She is beautiful yet broken.
Precious, but often full of problems.
Awesome in so many ways, and yet still awkward at times.
She is often daring but sometimes defective.
Brave, but busted.
Mighty in her impact over the years, but messed up, nonetheless.
She is perfect (in her position), but still imperfect (in her practice).
Perhaps, you’ve figured out that I’m speaking about the Bride of Christ—also known as the Church.
She is special, loved, and of course—far from perfect—but priceless to God because Jesus died for her. His sacrifice is why the Church is so valuable to God.
I have been an active part of the Church for over sixty years, nearly forty of those as a pastor.
I grew up a PK (i.e., preacher’s kid). We belonged to Missionary churches, a Baptist church, a Pentecostal church, a non-denominational church, and at least one church that is hard to categorize.
I’ve started churches, been on staff at two mega-churches, and I’ve pastored churches as small as thirty and as large as thirteen hundred.
All of that to say, I haven’t just dated the Church, I’ve been extremely and profoundly a part of her for a long, long time.
So, I can say this with some authority—the Church is messed up in so many ways. Yes, she is the Bride and Body of Christ, but she is comprised of humans (soiled saints).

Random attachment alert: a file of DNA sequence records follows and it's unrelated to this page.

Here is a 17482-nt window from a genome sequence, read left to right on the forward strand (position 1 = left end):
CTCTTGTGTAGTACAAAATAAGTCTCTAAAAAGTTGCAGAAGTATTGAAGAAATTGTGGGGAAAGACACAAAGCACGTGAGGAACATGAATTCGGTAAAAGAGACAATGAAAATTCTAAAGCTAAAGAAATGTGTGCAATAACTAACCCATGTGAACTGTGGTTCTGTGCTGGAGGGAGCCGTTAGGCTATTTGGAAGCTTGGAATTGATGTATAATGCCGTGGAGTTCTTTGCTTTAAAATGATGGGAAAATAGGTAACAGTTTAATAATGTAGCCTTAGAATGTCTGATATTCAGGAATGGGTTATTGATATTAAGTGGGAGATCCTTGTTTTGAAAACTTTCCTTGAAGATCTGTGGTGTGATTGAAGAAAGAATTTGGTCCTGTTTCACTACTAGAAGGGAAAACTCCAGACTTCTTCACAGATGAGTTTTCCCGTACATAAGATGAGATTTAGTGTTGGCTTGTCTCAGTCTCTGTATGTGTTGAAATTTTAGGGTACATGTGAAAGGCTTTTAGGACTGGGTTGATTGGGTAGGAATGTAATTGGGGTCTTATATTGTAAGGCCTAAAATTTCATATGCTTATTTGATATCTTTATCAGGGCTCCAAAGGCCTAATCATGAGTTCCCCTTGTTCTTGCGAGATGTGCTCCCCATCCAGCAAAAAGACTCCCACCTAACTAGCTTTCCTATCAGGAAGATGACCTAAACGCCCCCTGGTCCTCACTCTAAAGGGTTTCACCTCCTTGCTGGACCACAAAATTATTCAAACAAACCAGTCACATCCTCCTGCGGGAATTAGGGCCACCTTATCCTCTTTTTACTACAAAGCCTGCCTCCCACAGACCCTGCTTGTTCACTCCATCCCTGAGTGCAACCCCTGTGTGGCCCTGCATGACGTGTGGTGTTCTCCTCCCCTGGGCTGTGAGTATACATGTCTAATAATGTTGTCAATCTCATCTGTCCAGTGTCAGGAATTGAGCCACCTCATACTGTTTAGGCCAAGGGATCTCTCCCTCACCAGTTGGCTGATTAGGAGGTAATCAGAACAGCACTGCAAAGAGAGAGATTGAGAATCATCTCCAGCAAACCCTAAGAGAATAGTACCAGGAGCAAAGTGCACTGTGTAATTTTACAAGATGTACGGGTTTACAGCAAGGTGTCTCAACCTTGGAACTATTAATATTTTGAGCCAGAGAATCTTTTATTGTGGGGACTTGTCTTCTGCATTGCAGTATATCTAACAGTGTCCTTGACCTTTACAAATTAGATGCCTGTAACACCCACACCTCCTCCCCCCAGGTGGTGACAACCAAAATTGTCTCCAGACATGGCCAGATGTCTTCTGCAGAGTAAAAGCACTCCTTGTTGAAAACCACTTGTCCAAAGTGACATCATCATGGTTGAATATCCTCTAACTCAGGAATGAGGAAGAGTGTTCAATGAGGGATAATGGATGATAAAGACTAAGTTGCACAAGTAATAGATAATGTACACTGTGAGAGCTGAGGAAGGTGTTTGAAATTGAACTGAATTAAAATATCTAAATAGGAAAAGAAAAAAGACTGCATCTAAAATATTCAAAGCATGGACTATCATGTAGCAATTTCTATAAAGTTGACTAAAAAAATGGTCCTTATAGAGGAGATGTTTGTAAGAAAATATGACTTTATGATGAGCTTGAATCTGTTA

And the Church is, without question, the fellowship of the fractured.
In her book, Almost Everything, Anne Lamott says, “Almost everyone is screwed up, broken, clingy, scared, and yet designed for joy.” For the record, I don’t consider Anne an expert on the Church, but she is experienced when it comes to the human race. And she is right. We. Are. Broken.
In case you’re wondering, this isn’t a shock to Jesus. He knows that our flesh is weak.
I know that my flesh is weak.
But that is not the end of our story. As others have so eloquently said, “God puts a comma where we tend to put a period.”
In other words, failure is never fatal.
When you fail as a human, repent, and keep growing.
When you fail as a spouse, own it, and show yourself the same mercy and grace God does.
Maybe the last time you showed up for church or your small group, you looked around and said to yourself, “What a bunch of losers!” And you’re right. We are.
Screwed up. Broken. Clingy. Scared (that someone will see the raw and real us).
And yet we truly are designed for joy because God will never give up on you or me, and He finishes what He starts.
Perhaps our humanness becoming holiness is awesomeness, and we just haven’t figured that one out yet.
As Christ-followers, we are in process. Theologians call this sanctification. I call it becoming because we are becoming who we are, even though we stumble and flat out fail regularly.
It’s okay. You are okay. Just keep your heart tender. Keep moving forward. Keep repenting.
I love what Timothy Keller says, “Repentance is not just the way into salvation; it is the way of salvation.”
And always remember, God’s not mad at you, He’s mad about you.
Seriously. You are His delight.
How would your view of the Church—and your view of yourself, for that matter—change if you understood that Jesus enjoys His bride . . . and you?
1-2 No condemnation now hangs over the head of those who are “in” Jesus Christ.
For the new spiritual principle of life “in” Christ lifts me out of
the old vicious circle of sin and death.